Are you ever able to come on this blog and not put words in my mouth?

 
At 1/2/11 5:01 pm, Blogger Gosman said...

You don't seem to have a problem with ascribing views to other people so I don't know you have a problem when you perceive someone doing it to you. I at least can provide evidence where you defend the democratic creditials of the Ahmadinejad's regime in Iran or do you deny making statements to that effect during the last Presidential elections in that brutal Islamic theocracy?

The CIA's role in the overthrow of the Mosaddegh's government in 1953 does not mean that America supported the subsequent hijecking of the Iranian revolution in 1979 by an undemocratic Islamic theocracy. To try and argue that is not logical. It would be like claiming that the West's war time alliance with Stalinist Soviet Union in the 1940's meant that the US supported the brutal invasion of Hungary in 1956. One does not necessarily mean the other.

 
At 1/2/11 6:01 pm, Blogger Bomber said...

You don't seem to have a problem with ascribing views to other people so I don't know you have a problem when you perceive someone doing it to you.
No you twist, lie, manipulate and that's why I don't bother feeding the troll when it comes to you Gosman.

I at least can provide evidence where you defend the democratic creditials of the Ahmadinejad's regime in Iran or do you deny making statements to that effect during the last Presidential elections in that brutal Islamic theocracy?
And this is the perfect example of you twisting things, I was talking about the Guardian article pointing out that Ahmadinejad probably won the elction, the article is here and my point was that Ahmadinejad was a hardliner elected because America had parked two armies either side of him. My point being that he is a result of American aggression, attempting to twist my point into legitimizing his regime is the kind of manipulations right wing trolls play.

It's boring and makes you terribly tedious. Your next point however makes me question your actual basic comprehension skills though and is certainly an insight into your warped little view of the world...

The CIA's role in the overthrow of the Mosaddegh's government in 1953 does not mean that America supported the subsequent hijecking of the Iranian revolution in 1979 by an undemocratic Islamic theocracy. To try and argue that is not logical. It would be like claiming that the West's war time alliance with Stalinist Soviet Union in the 1940's meant that the US supported the brutal invasion of Hungary in 1956. One does not necessarily mean the other.

...let me get this straight - are you pretending to not understand why the Islamic revolution took place? You claim the CIA didn't intend for the Islamic Revolution to happen - WELL DUH GOSMAN - REALLY? Of course they didn't, the point is that the Islamic Revolution happened BECAUSE OF THE AMERICAN CIA COUP - it was a RESPONSE to the coup, you do understand that right? People become radicalized under oppressive regimes, that's why you shouldn't create oppressive regimes and prop them up.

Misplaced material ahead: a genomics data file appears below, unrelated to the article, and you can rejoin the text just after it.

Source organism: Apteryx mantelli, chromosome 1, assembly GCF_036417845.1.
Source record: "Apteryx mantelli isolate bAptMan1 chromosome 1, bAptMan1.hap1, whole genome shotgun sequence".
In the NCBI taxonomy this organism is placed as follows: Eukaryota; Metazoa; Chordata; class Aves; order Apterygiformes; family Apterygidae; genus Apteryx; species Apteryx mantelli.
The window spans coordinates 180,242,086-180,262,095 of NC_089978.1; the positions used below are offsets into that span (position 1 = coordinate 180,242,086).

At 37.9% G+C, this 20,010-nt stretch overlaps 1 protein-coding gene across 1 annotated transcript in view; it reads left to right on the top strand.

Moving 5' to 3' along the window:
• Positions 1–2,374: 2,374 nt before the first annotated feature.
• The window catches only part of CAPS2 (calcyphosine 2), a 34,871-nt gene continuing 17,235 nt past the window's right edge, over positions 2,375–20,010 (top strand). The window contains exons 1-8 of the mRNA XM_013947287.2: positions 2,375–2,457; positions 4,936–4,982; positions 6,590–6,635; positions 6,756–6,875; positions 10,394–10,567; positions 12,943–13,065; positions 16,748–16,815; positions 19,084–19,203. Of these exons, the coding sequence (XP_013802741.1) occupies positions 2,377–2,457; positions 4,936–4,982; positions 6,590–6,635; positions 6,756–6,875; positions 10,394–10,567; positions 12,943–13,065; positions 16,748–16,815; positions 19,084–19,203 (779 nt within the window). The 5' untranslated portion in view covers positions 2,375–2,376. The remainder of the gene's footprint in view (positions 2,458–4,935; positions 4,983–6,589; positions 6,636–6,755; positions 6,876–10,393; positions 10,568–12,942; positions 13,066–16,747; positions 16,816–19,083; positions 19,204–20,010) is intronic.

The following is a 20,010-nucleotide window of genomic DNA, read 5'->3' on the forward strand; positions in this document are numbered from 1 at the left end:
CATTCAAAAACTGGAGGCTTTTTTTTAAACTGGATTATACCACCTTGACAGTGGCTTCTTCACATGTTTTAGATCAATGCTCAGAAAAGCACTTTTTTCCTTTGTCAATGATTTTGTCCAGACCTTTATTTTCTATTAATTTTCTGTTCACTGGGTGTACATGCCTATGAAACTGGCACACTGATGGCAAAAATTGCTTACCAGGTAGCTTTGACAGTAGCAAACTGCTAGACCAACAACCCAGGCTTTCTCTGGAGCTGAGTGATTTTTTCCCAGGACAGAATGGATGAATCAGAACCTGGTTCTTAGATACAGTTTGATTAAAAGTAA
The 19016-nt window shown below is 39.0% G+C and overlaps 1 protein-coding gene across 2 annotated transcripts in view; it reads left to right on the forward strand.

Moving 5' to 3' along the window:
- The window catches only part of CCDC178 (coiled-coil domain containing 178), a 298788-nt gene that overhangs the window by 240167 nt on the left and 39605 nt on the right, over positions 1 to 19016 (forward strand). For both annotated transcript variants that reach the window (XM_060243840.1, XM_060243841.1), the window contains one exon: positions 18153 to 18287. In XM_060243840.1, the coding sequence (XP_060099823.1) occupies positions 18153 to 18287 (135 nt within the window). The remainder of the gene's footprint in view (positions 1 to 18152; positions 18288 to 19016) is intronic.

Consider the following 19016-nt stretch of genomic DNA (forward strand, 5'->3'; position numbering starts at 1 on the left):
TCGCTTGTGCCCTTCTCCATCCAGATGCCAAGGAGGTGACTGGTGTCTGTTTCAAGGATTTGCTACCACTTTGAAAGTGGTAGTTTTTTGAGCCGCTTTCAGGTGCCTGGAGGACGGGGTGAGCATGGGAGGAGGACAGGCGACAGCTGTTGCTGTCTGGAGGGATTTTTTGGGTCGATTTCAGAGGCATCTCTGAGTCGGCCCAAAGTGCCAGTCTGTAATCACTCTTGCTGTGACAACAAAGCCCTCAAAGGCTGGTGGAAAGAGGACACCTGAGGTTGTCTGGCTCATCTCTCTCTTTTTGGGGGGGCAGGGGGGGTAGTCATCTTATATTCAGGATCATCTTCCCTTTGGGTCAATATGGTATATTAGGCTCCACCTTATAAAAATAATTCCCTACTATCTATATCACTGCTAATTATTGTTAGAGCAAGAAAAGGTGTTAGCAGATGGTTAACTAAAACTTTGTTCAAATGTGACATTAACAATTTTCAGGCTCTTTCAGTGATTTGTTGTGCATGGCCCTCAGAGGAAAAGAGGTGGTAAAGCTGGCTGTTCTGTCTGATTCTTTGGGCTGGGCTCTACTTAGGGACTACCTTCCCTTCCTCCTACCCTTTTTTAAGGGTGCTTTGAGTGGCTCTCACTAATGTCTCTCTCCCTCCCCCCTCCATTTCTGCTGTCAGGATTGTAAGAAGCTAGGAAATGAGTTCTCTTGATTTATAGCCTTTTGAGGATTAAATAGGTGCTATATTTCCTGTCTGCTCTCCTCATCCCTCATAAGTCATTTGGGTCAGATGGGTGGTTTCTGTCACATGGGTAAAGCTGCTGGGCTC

Of course you know all this you're just playing Troll again.

 
At 1/2/11 6:20 pm, Blogger AAMC said...

It's a pity we don't have Wikileaks cables from that period in Iran for you Gosman, but we do have them relating to the American backed Dictators currently being overthrown - and who knows how it will transpire - possibly even replaced by Islamic Theocracies. And these provide a precedent and confirm a foreign policy we are already all to aware of, except you bought the spin didn't you Gosman.

http://www.tomdispatch.com/post/175346/tomgram%3A_juan_cole%2C_american_policy_on_the_brink/

 
At 2/2/11 2:24 am, Blogger Bomber said...

On reflection Gosman, I was a little to harsh on you.

My points on Ahmadinejad were to argue that it was America's saber rattling that was inspiring the hard line response, I certainly do not endorse the heavy handed measures his regime implement.

As for your last point

The CIA's role in the overthrow of the Mosaddegh's government in 1953 does not mean that America supported the subsequent hijecking of the Iranian revolution in 1979 by an undemocratic Islamic theocracy. To try and argue that is not logical. It would be like claiming that the West's war time alliance with Stalinist Soviet Union in the 1940's meant that the US supported the brutal invasion of Hungary in 1956. One does not necessarily mean the other.

The Islamic revolution was caused by the CIA coup, as people under a puppet regime tend to demand self determination and that was an example of blowback.

If we oppress people, they tend to become radical, the way we need to disarm that radicalization requires diplomacy and good will, not putting two standing armies either side of your enemy, that only gives support to the worst elements of more radicalization.